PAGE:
Homesteading near Lloydminster, c. 1904 (photo by E. Brown, courtesy Provincial Archives of Alberta/B661).

Homesteading in the West

A homesteader’s first residence, a tar-paper covered shack and tent in Alberta (date unknown) (photo by E. Brown, courtesy Provincial Archives of Alberta/B4510).

Lady Homesteaders

Sabrine Jacobson and Josephine Solberg, lady homesteaders at Square Deal, circa 1912, Berry Creek, Alberta (courtesy Glenbow Archives).


    Homesteading, a late 19th- and early 20th-century phenomenon in which immigrants were attracted to the Canadian West by government advertisements of “free” land. Under the DOMINION LANDS POLICY, 160 acres cost only $10, but the homesteader had to build a house, often of log or sod, and cultivate a specified area within 3 years. A new homesteader required basic agricultural implements, and since horses were expensive, most used oxen to clear and break the land. A fireguard to protect farm buildings had to be ploughed, and a vegetable garden planted and game hunted to supplement the food supply. If the water was of poor quality, homesteaders had to collect rainwater or melt snow.

In many areas a homestead had to be within 15 km of a railway to be farmed economically; the reservation of land for the Hudson’s Bay Co or railways within this belt was a source of frustration, for the poor or latecomers were forced to settle away from markets and towns. The railroads did provide employment for homesteaders until their farms began producing.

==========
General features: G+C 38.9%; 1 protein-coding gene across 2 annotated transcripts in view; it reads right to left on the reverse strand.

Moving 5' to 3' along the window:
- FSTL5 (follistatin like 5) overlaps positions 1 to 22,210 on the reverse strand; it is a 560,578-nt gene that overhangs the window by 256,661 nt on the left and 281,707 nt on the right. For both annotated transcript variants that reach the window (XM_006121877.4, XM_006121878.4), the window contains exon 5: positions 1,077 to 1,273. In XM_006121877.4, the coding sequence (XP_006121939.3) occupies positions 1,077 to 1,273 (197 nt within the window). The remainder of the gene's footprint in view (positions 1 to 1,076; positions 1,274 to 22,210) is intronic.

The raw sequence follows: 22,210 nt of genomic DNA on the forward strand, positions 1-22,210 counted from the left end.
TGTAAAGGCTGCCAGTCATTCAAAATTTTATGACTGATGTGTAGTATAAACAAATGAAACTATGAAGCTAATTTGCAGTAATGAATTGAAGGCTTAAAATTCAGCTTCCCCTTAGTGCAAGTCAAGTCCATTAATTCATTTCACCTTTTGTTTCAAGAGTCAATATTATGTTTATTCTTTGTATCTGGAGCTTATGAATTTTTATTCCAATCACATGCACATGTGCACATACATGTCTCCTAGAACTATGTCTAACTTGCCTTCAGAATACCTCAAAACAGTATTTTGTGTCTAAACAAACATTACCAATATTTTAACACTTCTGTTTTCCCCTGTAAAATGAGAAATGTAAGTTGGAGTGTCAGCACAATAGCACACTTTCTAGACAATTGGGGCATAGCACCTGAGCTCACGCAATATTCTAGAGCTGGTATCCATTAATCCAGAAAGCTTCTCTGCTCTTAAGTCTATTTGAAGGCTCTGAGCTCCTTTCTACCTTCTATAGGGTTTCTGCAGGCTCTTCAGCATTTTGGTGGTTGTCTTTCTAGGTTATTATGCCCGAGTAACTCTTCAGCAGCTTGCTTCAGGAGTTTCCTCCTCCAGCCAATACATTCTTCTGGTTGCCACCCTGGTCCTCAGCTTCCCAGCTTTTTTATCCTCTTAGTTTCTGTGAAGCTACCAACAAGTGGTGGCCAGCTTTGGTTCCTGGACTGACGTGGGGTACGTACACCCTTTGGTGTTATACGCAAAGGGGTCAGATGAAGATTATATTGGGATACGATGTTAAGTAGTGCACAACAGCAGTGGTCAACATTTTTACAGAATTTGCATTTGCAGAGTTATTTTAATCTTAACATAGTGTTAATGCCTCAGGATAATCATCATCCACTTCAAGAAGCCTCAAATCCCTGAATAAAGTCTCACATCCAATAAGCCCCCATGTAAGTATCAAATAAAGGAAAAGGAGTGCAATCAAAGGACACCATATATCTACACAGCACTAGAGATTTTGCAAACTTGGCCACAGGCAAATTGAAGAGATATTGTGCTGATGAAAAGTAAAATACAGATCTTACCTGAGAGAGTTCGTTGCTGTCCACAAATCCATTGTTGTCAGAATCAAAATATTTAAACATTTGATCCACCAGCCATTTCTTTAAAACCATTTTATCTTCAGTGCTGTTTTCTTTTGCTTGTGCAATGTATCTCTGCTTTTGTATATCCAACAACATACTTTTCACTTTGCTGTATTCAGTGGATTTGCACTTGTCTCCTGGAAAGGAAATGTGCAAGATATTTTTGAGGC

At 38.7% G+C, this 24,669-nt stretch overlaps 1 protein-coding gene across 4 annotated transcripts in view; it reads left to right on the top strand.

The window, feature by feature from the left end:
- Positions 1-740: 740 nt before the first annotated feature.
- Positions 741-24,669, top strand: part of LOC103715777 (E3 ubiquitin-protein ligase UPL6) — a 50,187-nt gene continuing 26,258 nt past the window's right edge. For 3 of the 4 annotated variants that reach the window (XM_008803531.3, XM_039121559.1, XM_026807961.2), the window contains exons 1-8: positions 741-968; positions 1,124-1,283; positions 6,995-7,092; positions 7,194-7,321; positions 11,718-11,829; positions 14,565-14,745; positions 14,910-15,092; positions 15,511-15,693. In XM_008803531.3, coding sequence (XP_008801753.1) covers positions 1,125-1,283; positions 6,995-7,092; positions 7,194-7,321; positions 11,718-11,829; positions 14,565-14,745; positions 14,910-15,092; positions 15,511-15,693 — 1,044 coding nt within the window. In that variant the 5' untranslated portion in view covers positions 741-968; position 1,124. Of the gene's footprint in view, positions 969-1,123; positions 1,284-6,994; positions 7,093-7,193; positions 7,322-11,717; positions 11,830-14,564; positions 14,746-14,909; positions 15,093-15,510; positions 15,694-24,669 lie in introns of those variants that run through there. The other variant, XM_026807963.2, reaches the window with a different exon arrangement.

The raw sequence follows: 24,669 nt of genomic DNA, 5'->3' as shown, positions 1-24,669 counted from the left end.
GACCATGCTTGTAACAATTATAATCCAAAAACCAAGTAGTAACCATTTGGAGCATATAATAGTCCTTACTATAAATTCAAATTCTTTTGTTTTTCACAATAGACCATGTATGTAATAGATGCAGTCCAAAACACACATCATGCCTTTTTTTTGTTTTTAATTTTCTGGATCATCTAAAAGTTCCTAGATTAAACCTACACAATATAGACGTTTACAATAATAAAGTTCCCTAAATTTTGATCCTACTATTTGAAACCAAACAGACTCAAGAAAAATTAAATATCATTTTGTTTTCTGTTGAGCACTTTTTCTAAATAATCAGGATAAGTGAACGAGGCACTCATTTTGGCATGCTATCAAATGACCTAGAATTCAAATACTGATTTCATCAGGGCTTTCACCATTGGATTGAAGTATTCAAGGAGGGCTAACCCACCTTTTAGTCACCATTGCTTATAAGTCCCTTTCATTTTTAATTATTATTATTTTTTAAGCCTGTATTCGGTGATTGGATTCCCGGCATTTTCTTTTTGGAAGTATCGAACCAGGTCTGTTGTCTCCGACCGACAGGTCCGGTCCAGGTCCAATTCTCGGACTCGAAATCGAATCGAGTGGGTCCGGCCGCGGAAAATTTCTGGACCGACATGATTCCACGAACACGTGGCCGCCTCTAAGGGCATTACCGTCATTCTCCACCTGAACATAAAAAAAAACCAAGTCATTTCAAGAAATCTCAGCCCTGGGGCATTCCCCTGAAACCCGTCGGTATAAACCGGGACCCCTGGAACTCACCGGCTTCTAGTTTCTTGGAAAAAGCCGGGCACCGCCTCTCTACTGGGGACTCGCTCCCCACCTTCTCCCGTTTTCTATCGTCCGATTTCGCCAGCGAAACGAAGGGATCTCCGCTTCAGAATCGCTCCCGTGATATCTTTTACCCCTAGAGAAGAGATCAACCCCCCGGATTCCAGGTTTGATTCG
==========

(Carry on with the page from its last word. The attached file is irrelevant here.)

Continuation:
Homesteaders and their families were often separated from friends and relatives, and many suffered years of hardship and loneliness. One of the greatest difficulties was the absence of roads and bridges. Most trails were impassable when wet. In the autumn homesteaders waited until the ground was frozen before transporting their produce to the railhead. Farm accidents often resulted in permanent injury or, because doctors were rare, death. Drought ruined those who settled in the arid Palliser Triangle. For many the price of homesteading was too high; they cancelled their claims and moved away.

Adversities, however, bound homesteaders together. Prejudices were lessened as people helped one another. Building and quilting bees were common (seeQUILTS). Doors were kept unlatched and lanterns hung at night to guide travellers. At first, recreation was confined to the lonely homestead, but as communities grew there were sport days and a variety of entertainment at the community halls. Homesteading on the Prairies declined after WWI as IMMIGRATION fell off and movement toward the cities increased.